It’s the timeless struggle that has been around ever since the West garnered a taste for Eastern media; specifically, media that contains any form of vocal performance: the battle between Japanese voiceovers (with subtitles) and English dubs.
A divisive topic, to be sure, especially when it comes to Japanese franchises that have enjoyed immense popularity in the West. Take the hotly anticipated Dragon Ball FighterZ for instance — all game footage so far has shown off voiceovers with the original Japanese cast. But many American fans bemoan Goku’s “grandma” voice, having instead grown up with Sean Schemmel’s (among others) localized take on the iconic Saiyan hero.
Xenoblade Chronicles 2 has launched on the Switch, and Nintendo has let players download content that adds Japanese voiceovers to the title. Similarly, Nintendo has also released a language pack for The Legend of Zelda: Breath of the Wild and Fire Emblem Warriors after much clamoring from passionate fans. So the question that players might find themselves asking is: why choose Japanese voiceovers over English dubbing?
You can find a lot of opinions about this topic floating around out there on the internet, so we’re going to try and boil down the argument and find out the reasons why one style is preferred over the other.
One of the most common reasons to opt for Japanese voiceovers is that it tends to disguise poor acting. For those of us who aren’t blessed with the ability to speak or understand more than one language, it can be impossible to tell whether or not a language we don’t understand is being performed poorly.
There have been a lot of games developed outside of America that have received subpar and sometimes hilariously terrible English voiceovers. One immediate example is Shenmue and its iconic “looking for sailors”. The English localization is rife with jarring pauses, oddly timed responses, and tonally awkward replies.
Compare this to the Japanese voice acting, and you can begin to see why there is a preference toward using the original language settings coupled with English subtitles. While a lot of players tend to prefer this mix, for some it can almost be too much reading, especially in narrative-heavy titles.
Building off the back of this reasoning is a foundation of video games that cannot be altered in the settings: animation. When developed in a primarily Japanese-speaking location, the animation will be designed to account for Japanese language, so the lip sync will only work for a single language. While dubbing can attempt to match speech with the animations, it rarely ever works and leaves cinematics looking peculiar, especially if a character’s mouth is moving when no dialogue is present or not moving when some is clearly speaking.
For this reason alone, it makes sense to opt for the native language. When using the language the animations were designed for, cinematics suddenly become more natural and less stilted – especially if the English counterparts were poorly delivered in the first place.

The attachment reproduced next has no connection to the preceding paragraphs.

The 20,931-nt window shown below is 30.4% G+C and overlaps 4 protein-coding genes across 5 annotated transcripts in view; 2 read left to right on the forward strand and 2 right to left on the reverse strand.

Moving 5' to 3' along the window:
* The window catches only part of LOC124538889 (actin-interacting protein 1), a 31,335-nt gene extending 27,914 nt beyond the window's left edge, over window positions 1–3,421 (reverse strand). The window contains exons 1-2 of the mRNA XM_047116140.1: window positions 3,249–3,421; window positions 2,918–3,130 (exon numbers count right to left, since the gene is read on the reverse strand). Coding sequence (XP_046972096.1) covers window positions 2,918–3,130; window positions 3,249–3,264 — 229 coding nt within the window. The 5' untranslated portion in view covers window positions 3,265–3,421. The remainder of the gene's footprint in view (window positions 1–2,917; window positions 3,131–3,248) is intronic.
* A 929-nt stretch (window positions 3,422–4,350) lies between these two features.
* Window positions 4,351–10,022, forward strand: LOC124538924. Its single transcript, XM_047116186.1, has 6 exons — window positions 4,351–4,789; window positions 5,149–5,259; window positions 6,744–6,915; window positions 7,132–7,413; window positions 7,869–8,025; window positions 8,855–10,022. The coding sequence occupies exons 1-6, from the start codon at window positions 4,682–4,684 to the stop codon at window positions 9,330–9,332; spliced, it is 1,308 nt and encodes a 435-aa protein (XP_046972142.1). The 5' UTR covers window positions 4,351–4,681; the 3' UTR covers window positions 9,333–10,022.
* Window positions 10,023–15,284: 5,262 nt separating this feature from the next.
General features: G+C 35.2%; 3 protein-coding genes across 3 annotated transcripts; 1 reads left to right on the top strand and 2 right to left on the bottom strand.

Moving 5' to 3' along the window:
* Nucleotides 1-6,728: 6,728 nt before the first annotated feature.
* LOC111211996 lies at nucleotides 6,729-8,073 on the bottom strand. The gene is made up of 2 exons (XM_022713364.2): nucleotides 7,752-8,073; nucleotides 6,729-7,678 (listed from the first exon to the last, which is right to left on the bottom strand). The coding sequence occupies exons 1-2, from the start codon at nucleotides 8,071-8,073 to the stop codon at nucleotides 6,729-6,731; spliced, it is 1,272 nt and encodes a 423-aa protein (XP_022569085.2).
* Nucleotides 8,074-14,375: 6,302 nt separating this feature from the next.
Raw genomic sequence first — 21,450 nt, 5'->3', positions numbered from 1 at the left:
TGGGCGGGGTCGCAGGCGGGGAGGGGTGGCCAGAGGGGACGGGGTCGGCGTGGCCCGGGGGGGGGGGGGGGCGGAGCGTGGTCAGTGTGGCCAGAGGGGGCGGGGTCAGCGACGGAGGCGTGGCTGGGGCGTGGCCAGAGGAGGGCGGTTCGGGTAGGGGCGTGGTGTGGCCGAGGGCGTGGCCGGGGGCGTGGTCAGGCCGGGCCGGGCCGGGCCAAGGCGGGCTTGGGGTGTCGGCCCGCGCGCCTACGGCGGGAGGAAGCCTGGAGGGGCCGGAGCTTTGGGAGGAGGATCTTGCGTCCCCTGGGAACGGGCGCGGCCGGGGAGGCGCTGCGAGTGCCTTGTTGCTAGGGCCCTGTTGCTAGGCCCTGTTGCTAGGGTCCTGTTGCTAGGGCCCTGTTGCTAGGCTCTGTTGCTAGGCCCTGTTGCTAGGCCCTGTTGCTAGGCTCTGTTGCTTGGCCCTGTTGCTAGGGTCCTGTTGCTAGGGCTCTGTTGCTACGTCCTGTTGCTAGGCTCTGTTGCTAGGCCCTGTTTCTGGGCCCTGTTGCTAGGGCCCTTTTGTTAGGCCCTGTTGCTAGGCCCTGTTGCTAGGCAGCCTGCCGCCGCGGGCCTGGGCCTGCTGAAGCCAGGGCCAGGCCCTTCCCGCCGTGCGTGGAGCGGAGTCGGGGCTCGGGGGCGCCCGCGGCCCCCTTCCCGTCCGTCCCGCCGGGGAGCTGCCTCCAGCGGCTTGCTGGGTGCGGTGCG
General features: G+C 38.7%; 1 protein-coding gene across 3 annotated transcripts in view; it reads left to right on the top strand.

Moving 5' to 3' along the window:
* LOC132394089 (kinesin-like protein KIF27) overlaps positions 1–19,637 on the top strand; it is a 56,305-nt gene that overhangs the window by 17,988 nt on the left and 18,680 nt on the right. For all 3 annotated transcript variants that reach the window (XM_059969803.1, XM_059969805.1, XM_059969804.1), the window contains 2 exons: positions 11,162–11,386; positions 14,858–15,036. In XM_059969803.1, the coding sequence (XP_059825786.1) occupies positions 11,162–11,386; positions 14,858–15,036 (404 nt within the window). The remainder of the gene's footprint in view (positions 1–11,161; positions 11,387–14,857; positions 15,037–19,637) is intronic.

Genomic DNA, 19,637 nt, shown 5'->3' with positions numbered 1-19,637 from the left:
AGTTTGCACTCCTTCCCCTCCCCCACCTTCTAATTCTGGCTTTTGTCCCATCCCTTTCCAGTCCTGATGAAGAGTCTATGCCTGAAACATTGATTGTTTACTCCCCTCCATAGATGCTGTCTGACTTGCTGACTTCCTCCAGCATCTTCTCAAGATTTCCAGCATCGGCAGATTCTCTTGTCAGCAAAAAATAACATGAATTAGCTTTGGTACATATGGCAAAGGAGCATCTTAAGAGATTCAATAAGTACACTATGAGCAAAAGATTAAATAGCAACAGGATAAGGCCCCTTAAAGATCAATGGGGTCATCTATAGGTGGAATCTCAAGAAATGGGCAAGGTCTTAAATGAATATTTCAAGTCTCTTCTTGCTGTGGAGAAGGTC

Moving into the psychology of the player, there are those who would prefer a “purist” approach to consuming media. This can sometimes be perceived as elitism, but there is a small niche who simply prefer to use a non-English language because it retains more of the culture and spirit of area in which it was developed. Using the native language helps keep the video game as close to the developers’ vision as possible, despite any language barriers that might exist.
Then there’s the even greater niche of players, the speedrunners. One trick speedrunners exploit is language. In The Legend of Zelda: Majora’s Mask, the Japanese version of the game actually saves players quantifiable amounts of time due to how the text is displayed. It seems to be a common theme that the English version of games takes longer to move through the dialogue when compared to non-English versions.
Finally, a problem that simply cannot be avoided is that a lot can be lost in translation. Sometimes phrases and meaning cannot be reflected accurately when taken from one language and moved into another. For a lot of gamers – especially those who are bi- or multilingual – keeping the original voiceover language allows certain nuances of the narrative to shine through where they might otherwise disappear entirely.
In saying this, for those who mightn’t speak or understand the language, keeping the original voiceovers is a great way of retaining the emotion behind the words – which can then be coupled with the subtitles to create an emotional response that may be stronger than that which English dubbing could ever hope to achieve.
So the next time you go to boot up a game developed in a primarily non-English speaking country, consider using the language used to develop the title. Now that Xenoblade Chronicles 2 and Breath of the Wild offer such perks, it’s the perfect time to experience the game in its purist form, shave some seconds off a speedrun, or just take in the original vision of the developers.